University of Illinois names 20th president
SUNY Research Foundation President Timothy L. Killeen selected; Acclaimed researcher also served as top administrator at NSF.
November 19, 2014
CHICAGO, Ill. — Timothy L. Killeen, vice chancellor for research and president of the Research Foundation of the State University of New York (SUNY), was named the 20th president of the University of Illinois on Wednesday, pending formal approval by the Board of Trustees at its Jan. 15 meeting in Chicago.
Killeen, 62, who would succeed retiring President Robert Easter, brings the experience of more than three decades as a teacher, researcher and administrator in public higher education and in top leadership positions with national scientific research agencies.
His work at SUNY mirrors core missions of the University of Illinois – supporting pioneering research and scholarship across disciplines, and taking it to the marketplace to drive economic growth.
As president of SUNY’s Research Foundation, Killeen is chief executive officer of the largest, most comprehensive university-connected research foundation in the nation, administering about $900 million annually across SUNY’s statewide network of 29 state-supported research campuses. Combined with his role as vice chancellor for research, he is at the center of SUNY’s strategy for research growth and works with campus leaders to increase basic, clinical and translational research.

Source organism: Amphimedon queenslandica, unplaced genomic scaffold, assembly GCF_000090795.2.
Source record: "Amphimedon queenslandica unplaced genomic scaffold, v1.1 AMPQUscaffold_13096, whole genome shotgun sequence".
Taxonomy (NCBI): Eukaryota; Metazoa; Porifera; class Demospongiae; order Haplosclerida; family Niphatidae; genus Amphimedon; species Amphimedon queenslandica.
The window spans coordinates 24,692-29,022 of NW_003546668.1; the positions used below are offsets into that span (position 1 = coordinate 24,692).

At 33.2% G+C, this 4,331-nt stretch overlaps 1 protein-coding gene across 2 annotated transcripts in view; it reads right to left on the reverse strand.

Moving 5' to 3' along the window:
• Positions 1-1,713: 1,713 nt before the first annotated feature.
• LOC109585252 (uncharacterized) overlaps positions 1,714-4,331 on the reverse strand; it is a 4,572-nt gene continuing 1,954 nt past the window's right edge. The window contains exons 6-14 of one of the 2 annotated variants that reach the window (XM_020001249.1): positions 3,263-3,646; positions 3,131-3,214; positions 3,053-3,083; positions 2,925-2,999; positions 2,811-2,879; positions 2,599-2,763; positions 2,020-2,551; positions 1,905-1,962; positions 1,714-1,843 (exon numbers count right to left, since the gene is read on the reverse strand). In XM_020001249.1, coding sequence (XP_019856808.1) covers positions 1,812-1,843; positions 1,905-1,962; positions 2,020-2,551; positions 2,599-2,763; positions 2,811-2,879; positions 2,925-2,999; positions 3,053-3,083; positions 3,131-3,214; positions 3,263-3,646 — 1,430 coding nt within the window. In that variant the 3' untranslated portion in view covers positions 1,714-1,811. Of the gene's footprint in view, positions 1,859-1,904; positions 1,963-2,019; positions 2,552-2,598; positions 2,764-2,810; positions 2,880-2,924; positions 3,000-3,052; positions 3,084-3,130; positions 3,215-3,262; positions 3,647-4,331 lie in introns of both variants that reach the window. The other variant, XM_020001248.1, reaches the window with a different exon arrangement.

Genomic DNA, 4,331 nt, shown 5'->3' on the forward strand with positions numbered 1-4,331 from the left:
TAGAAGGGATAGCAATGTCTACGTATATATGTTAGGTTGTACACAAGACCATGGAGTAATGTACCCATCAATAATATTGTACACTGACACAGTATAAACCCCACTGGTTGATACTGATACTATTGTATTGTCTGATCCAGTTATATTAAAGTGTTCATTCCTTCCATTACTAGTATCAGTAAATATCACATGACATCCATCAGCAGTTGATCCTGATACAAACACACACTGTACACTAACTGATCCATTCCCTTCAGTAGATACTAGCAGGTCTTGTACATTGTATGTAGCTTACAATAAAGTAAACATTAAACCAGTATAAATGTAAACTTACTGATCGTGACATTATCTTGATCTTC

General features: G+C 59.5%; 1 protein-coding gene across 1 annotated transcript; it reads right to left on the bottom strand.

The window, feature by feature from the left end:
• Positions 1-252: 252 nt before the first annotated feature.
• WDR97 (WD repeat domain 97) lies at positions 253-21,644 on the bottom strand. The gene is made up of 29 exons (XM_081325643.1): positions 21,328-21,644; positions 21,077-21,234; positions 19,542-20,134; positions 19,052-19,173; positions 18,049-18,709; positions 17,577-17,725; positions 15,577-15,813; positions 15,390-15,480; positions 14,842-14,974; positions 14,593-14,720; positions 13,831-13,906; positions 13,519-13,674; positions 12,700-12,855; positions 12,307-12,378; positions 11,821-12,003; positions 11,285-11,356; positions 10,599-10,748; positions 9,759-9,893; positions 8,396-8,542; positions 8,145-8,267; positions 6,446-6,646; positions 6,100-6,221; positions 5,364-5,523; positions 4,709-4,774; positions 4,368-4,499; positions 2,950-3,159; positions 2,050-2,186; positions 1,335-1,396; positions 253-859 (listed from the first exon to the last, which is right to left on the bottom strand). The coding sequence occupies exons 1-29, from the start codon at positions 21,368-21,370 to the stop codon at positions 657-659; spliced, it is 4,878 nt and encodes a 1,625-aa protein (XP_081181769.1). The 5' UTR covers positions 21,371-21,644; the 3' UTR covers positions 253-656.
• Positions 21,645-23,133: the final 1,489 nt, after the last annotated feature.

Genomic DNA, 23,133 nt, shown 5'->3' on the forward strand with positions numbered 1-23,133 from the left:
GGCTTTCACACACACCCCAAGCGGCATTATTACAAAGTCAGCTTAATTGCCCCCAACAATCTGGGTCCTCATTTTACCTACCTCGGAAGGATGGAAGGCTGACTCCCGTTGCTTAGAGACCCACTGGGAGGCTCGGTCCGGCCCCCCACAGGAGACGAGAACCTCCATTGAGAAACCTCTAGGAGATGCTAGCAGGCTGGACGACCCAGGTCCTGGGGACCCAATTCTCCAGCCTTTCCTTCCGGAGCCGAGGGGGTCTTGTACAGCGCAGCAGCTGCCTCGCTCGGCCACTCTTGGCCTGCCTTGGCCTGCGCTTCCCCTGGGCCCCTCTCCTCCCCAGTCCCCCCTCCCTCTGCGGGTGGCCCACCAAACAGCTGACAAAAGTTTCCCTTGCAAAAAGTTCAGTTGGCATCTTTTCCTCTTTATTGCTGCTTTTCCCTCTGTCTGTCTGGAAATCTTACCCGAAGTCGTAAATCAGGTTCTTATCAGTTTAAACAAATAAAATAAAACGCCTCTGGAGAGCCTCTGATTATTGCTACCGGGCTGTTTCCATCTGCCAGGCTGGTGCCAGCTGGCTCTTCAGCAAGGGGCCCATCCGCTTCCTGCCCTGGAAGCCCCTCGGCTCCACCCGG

He also chairs SUNY’s Patent and Inventions Policy Board, which seeks to promote economic development by turning research discovery into new businesses, products and services.
Killeen spent more than 20 years on the faculty and in administration at the University of Michigan, and served as assistant director for geosciences at the National Science Foundation (NSF) before joining SUNY in 2012. The independent federal agency provides nearly a quarter of federal research funding for U.S. colleges and universities, and the University of Illinois at Urbana-Champaign ranks third among U.S. universities in NSF funding.
A leading researcher in geophysics and space sciences, Killeen earned his Ph.D. in atomic and molecular physics from University College London at the age of 23. In 2007, he was elected to the National Academy of Engineering, which honors the world’s most accomplished engineers.
Killeen was selected as the next U. of I. president from a field of about 200 candidates and emerged as the top choice in the eight-month search because of a unique background that will help build on the University’s long legacy of contributions to progress and economic growth, said Board of Trustees Chairman Christopher G. Kennedy.
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